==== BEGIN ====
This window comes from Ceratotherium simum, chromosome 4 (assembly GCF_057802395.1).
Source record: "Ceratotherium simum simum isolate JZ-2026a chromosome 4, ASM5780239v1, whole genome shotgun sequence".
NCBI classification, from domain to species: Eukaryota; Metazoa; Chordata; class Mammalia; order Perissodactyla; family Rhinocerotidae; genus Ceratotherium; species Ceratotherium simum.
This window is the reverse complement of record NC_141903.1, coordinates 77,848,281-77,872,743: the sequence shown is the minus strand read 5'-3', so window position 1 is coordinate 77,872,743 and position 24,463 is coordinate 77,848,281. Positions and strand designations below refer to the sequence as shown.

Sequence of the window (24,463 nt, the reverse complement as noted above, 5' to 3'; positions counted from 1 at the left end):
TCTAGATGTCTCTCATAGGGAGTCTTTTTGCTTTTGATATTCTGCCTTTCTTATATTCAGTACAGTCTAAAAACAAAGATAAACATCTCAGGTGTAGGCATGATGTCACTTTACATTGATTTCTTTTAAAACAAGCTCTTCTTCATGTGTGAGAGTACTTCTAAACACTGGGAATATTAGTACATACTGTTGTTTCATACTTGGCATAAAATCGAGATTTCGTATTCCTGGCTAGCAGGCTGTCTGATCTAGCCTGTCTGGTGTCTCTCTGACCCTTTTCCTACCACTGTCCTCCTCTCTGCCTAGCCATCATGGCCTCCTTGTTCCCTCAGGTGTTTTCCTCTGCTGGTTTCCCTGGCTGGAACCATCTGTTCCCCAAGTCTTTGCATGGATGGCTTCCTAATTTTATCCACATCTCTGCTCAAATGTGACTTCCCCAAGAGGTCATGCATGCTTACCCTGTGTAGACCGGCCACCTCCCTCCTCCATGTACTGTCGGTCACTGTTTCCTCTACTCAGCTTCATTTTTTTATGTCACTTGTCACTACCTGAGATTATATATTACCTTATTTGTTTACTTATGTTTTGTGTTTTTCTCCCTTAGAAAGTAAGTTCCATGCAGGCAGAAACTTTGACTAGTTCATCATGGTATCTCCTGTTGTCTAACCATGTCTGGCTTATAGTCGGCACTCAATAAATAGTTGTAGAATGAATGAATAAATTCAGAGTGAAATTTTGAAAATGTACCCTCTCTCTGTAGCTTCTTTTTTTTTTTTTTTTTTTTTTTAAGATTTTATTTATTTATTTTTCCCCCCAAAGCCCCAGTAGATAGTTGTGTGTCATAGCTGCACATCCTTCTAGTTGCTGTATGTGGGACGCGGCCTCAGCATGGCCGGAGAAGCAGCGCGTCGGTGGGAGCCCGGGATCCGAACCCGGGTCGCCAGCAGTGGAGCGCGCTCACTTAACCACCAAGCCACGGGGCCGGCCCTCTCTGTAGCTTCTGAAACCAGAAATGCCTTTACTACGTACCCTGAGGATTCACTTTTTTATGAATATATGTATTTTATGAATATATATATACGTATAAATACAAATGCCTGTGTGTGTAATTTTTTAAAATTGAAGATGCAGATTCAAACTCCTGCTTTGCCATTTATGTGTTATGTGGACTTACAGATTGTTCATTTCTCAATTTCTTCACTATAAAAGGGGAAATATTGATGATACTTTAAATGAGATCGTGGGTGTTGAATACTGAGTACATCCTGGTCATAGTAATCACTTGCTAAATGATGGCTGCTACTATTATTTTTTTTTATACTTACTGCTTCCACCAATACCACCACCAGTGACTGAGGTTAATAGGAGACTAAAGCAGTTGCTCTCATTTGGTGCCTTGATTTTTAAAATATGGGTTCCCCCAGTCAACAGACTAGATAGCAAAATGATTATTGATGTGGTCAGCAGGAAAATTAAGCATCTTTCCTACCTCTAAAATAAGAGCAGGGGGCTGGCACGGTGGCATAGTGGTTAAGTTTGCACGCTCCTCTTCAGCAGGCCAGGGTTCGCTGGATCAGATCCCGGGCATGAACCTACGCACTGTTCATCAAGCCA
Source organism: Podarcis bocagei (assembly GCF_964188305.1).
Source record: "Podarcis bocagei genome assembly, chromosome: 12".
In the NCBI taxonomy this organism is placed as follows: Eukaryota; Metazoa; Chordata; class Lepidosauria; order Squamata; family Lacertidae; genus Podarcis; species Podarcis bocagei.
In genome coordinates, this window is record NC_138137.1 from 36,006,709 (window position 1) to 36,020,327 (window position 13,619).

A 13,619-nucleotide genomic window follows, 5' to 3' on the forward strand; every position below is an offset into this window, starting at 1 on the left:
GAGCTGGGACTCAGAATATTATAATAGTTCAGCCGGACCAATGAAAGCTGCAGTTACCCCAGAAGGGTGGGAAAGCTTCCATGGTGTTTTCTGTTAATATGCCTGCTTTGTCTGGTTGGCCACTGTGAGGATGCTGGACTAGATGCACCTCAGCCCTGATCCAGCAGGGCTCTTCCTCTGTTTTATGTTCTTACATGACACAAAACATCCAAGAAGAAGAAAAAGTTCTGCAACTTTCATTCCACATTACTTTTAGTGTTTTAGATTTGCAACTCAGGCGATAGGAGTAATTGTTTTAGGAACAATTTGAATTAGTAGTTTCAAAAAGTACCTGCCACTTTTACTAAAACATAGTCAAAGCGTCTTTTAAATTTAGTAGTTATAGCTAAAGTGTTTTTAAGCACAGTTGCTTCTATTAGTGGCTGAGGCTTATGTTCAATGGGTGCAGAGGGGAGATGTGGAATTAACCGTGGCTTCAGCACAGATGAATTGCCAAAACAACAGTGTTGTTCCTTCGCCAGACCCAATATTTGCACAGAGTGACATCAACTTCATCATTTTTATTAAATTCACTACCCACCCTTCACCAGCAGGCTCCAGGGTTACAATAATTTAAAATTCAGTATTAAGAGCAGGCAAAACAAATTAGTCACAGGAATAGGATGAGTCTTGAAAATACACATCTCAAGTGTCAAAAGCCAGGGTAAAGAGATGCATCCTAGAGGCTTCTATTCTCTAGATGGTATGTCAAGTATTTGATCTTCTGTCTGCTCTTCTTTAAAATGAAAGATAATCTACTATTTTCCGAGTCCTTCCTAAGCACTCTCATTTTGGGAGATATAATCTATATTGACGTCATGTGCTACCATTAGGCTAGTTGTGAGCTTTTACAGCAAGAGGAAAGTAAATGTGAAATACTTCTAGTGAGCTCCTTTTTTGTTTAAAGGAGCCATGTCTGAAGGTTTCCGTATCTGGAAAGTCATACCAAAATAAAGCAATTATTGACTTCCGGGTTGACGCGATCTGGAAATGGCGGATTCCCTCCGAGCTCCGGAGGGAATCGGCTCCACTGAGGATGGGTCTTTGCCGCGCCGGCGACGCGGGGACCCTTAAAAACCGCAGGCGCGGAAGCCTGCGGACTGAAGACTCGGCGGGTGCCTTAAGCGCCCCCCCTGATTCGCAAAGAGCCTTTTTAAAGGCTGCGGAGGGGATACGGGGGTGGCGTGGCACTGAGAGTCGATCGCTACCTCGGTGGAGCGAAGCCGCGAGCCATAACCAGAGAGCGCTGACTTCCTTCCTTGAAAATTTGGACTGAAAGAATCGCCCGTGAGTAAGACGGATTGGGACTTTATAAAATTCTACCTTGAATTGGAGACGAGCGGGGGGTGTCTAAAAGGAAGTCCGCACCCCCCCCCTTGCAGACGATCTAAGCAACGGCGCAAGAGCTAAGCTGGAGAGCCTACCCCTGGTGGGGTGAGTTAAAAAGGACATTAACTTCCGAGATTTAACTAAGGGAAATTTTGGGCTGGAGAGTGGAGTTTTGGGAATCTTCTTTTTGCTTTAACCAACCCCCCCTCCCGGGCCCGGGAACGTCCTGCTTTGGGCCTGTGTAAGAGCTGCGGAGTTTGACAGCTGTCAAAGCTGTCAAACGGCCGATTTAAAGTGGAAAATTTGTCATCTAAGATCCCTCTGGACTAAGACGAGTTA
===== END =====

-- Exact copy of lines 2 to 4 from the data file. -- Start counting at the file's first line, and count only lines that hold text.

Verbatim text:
Source record: "Ceratotherium simum simum isolate JZ-2026a chromosome 4, ASM5780239v1, whole genome shotgun sequence".
NCBI classification, from domain to species: Eukaryota; Metazoa; Chordata; class Mammalia; order Perissodactyla; family Rhinocerotidae; genus Ceratotherium; species Ceratotherium simum.
This window is the reverse complement of record NC_141903.1, coordinates 77,848,281-77,872,743: the sequence shown is the minus strand read 5'-3', so window position 1 is coordinate 77,872,743 and position 24,463 is coordinate 77,848,281. Positions and strand designations below refer to the sequence as shown.